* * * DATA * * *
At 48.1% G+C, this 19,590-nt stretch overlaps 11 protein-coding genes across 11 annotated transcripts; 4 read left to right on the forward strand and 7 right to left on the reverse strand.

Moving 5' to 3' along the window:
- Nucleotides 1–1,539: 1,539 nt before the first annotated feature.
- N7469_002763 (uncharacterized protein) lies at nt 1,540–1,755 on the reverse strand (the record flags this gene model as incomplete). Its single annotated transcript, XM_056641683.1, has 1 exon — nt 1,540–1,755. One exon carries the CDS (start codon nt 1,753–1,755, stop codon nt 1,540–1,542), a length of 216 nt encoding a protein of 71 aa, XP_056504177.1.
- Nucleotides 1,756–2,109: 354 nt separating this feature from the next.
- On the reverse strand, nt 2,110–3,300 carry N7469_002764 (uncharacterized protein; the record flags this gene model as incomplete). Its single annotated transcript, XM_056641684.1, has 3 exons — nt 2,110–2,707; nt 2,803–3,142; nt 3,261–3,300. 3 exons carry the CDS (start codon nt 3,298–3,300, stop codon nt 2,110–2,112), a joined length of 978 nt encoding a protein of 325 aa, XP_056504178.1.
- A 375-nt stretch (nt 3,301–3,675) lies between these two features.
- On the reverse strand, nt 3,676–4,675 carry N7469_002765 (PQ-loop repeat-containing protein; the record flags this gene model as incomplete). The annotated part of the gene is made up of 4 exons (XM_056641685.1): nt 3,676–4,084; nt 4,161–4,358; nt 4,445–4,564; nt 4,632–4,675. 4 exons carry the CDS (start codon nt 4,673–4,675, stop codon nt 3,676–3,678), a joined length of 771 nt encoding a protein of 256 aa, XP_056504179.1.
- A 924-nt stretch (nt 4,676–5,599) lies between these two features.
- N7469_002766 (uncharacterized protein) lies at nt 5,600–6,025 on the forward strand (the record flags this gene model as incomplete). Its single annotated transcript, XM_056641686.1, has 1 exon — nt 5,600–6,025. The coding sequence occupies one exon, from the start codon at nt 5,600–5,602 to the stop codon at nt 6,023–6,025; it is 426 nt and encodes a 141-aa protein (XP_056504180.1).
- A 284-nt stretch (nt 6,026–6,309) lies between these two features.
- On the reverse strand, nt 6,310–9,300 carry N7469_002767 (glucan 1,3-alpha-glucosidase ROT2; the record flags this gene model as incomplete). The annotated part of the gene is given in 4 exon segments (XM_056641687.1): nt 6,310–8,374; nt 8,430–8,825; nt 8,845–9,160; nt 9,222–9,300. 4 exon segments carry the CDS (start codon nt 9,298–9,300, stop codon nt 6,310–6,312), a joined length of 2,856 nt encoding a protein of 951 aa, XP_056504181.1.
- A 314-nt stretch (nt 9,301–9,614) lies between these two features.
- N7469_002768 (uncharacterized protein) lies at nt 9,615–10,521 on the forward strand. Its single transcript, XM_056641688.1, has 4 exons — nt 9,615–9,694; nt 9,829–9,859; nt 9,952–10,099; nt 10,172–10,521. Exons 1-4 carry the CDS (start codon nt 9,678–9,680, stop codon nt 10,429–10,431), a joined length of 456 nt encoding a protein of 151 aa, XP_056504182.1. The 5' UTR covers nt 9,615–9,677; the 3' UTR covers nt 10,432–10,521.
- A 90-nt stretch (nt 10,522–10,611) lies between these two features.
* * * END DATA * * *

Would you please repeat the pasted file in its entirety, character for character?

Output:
At 48.1% G+C, this 19,590-nt stretch overlaps 11 protein-coding genes across 11 annotated transcripts; 4 read left to right on the forward strand and 7 right to left on the reverse strand.

Moving 5' to 3' along the window:
- Nucleotides 1–1,539: 1,539 nt before the first annotated feature.
- N7469_002763 (uncharacterized protein) lies at nt 1,540–1,755 on the reverse strand (the record flags this gene model as incomplete). Its single annotated transcript, XM_056641683.1, has 1 exon — nt 1,540–1,755. One exon carries the CDS (start codon nt 1,753–1,755, stop codon nt 1,540–1,542), a length of 216 nt encoding a protein of 71 aa, XP_056504177.1.
- Nucleotides 1,756–2,109: 354 nt separating this feature from the next.
- On the reverse strand, nt 2,110–3,300 carry N7469_002764 (uncharacterized protein; the record flags this gene model as incomplete). Its single annotated transcript, XM_056641684.1, has 3 exons — nt 2,110–2,707; nt 2,803–3,142; nt 3,261–3,300. 3 exons carry the CDS (start codon nt 3,298–3,300, stop codon nt 2,110–2,112), a joined length of 978 nt encoding a protein of 325 aa, XP_056504178.1.
- A 375-nt stretch (nt 3,301–3,675) lies between these two features.
- On the reverse strand, nt 3,676–4,675 carry N7469_002765 (PQ-loop repeat-containing protein; the record flags this gene model as incomplete). The annotated part of the gene is made up of 4 exons (XM_056641685.1): nt 3,676–4,084; nt 4,161–4,358; nt 4,445–4,564; nt 4,632–4,675. 4 exons carry the CDS (start codon nt 4,673–4,675, stop codon nt 3,676–3,678), a joined length of 771 nt encoding a protein of 256 aa, XP_056504179.1.
- A 924-nt stretch (nt 4,676–5,599) lies between these two features.
- N7469_002766 (uncharacterized protein) lies at nt 5,600–6,025 on the forward strand (the record flags this gene model as incomplete). Its single annotated transcript, XM_056641686.1, has 1 exon — nt 5,600–6,025. The coding sequence occupies one exon, from the start codon at nt 5,600–5,602 to the stop codon at nt 6,023–6,025; it is 426 nt and encodes a 141-aa protein (XP_056504180.1).
- A 284-nt stretch (nt 6,026–6,309) lies between these two features.
- On the reverse strand, nt 6,310–9,300 carry N7469_002767 (glucan 1,3-alpha-glucosidase ROT2; the record flags this gene model as incomplete). The annotated part of the gene is given in 4 exon segments (XM_056641687.1): nt 6,310–8,374; nt 8,430–8,825; nt 8,845–9,160; nt 9,222–9,300. 4 exon segments carry the CDS (start codon nt 9,298–9,300, stop codon nt 6,310–6,312), a joined length of 2,856 nt encoding a protein of 951 aa, XP_056504181.1.
- A 314-nt stretch (nt 9,301–9,614) lies between these two features.
- N7469_002768 (uncharacterized protein) lies at nt 9,615–10,521 on the forward strand. Its single transcript, XM_056641688.1, has 4 exons — nt 9,615–9,694; nt 9,829–9,859; nt 9,952–10,099; nt 10,172–10,521. Exons 1-4 carry the CDS (start codon nt 9,678–9,680, stop codon nt 10,429–10,431), a joined length of 456 nt encoding a protein of 151 aa, XP_056504182.1. The 5' UTR covers nt 9,615–9,677; the 3' UTR covers nt 10,432–10,521.
- A 90-nt stretch (nt 10,522–10,611) lies between these two features.